After the recent release of the discussion draft of its Framework for Cyber-Physical Systems (CPS), the National Institute for Standards and Technology (NIST) has continued its push to facilitate the development of a more secure interconnected environment by convening a workshop on cybersecurity for smart cities. Co-hosted by the Cyber Security Research Alliance (CSRA) and titled “Designed-in Cybersecurity for Smart Cities: A Discussion of Unifying Architectures, Standards, Lessons Learned and R&D Strategies,” the workshop brought together representatives of government, industry, and academia to discuss how cybersecurity and privacy might be designed into the infrastructure of smart cities.

What Are Smart Cities?

The term “Smart Cities” refers to the broad concept of using technology to gather and analyze city data in order to increase efficiency and improve quality of life. Cyber-physical systems will play an important role in smart cities by enabling the real-time collection of data related to health, pollution, energy usage, traffic, water usage, and waste disposal.

What Cybersecurity Issues Do Smart Cities Face?

Given the central role of cyber-physical systems in creating smart cities, many of the same cybersecurity issues that have been raised in the CPS context also confront the architects of smart cities. These issues may include the following:

  • Numerous Points of Attack. Along with the promise of greater connectivity, the dense web of interconnected sensors and devices that define a smart city will bring the peril of having countless points of entry for an attacker seeking to compromise systems. If every traffic light, power meter, and garbage can is connected, smart city architects will need to take precautions to make sure the breach of one device does not compromise larger citywide systems.
  • Exploitation of City Data by Attackers. In addition to presenting would-be attackers with more points of entry, a smarter city also may provide malicious actors with valuable intelligence about potential targets for criminal activity. For instance, if a malicious actor gains access to a comprehensive system of citywide surveillance cameras, they could potentially track and evade law enforcement.
  • Physical Consequences for Cyberattacks. Cyberattacks may have physical consequences if smart cities rely on collected data to make automatic adjustments to real-world conditions. For instance, the manipulation of traffic data relied on by traffic lights could lead to car accidents.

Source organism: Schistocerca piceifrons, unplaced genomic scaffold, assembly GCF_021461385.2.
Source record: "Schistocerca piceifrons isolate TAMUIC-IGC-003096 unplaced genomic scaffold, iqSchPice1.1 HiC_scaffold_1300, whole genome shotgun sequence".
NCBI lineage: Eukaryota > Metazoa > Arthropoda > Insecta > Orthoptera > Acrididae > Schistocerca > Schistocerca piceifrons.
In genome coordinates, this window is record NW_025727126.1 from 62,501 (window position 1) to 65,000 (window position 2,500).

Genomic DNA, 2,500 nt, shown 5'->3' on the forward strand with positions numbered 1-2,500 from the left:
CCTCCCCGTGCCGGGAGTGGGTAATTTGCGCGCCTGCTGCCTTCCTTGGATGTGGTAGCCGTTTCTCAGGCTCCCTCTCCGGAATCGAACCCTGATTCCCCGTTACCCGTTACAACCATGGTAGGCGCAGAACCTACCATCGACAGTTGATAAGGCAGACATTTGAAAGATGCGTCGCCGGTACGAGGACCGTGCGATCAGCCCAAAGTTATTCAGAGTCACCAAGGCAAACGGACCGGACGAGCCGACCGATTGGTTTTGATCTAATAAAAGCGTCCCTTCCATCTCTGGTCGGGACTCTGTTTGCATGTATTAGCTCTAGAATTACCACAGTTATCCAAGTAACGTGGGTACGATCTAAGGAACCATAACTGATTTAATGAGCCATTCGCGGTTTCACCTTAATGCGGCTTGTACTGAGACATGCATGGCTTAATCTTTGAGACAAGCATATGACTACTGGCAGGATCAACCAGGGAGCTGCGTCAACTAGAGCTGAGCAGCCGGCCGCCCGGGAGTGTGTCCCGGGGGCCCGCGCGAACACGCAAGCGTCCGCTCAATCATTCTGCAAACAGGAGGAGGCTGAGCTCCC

• Cloud Security. Given that smart cities will involve the collection and storage of large amounts of data from many geographically disparate sources, it is likely that many cities will rely on cloud services to store that data. If a city fails to ensure that its cloud environment adheres to adequate security standards, it could potentially suffer a data breach that compromises large amounts of sensitive information.
  • Vulnerabilities in the Constant Collection and Transfer of Data. The many sensors and devices that make up a smart city will create a near constant flow of data. To compensate, smart city architects will need to take precautions to ensure that the means of transmitting this information are as secure as every other part of the system.
  • Security Systems on Resource-Constrained Devices. Smart cities will need to place large numbers of sensors and devices in order to ensure accurate collection of data. These devices may have limited computing power due to cost and size constraints. As a result, security systems for these devices will need to be lightweight in terms of storage space, memory use, processor use, network connectivity, and electrical power consumption.
  • Security Maintenance for a Diverse Range of Devices. The diverse types of data that smart cities may be interested in collecting will likely require the use of sensors and devices from several different vendors. Given the closely interconnected nature of smart city devices, it will be important for smart city network engineers to continually update the security settings for a diverse range of devices in order to ensure that a security flaw in one device does not compromise other parts of the system.
  • Balanced and Streamlined Regulations. As they begin to develop regulatory frameworks to deal with the cybersecurity challenges facing smart cities, localities should take a balanced approach that promotes both security and innovation. Although cybersecurity threats are real, regulators must avoid stifling the development of beneficial new technologies with overly restrictive rules. To the extent they can, regulators from different localities should seek to collaborate in the development of common regulations so that innovators face a more consistent regulatory environment.

Next Steps

After meeting to discuss feedback from the workshop, NIST and CSRA intend to write a white paper on smart cities and cybersecurity.

In addition to this workshop, NIST is also working to promote the development of smart cities and CPS through programs such as the Global City Teams Challenge (GCTC). The GCTC program brings together companies, universities, and other organizations to develop networked technologies and demonstrate their ability to create business opportunities and provide socio-economic benefits. Currently, over forty teams are working on projects related to key sectors such as energy, transportation, and public safety.

Brian Kennedy, an associate in our Washington, D.C. office, contributed to this entry.

Special thanks to Ryan Woo, a summer associate in our Washington, D.C. office, for his assistance in preparing this entry.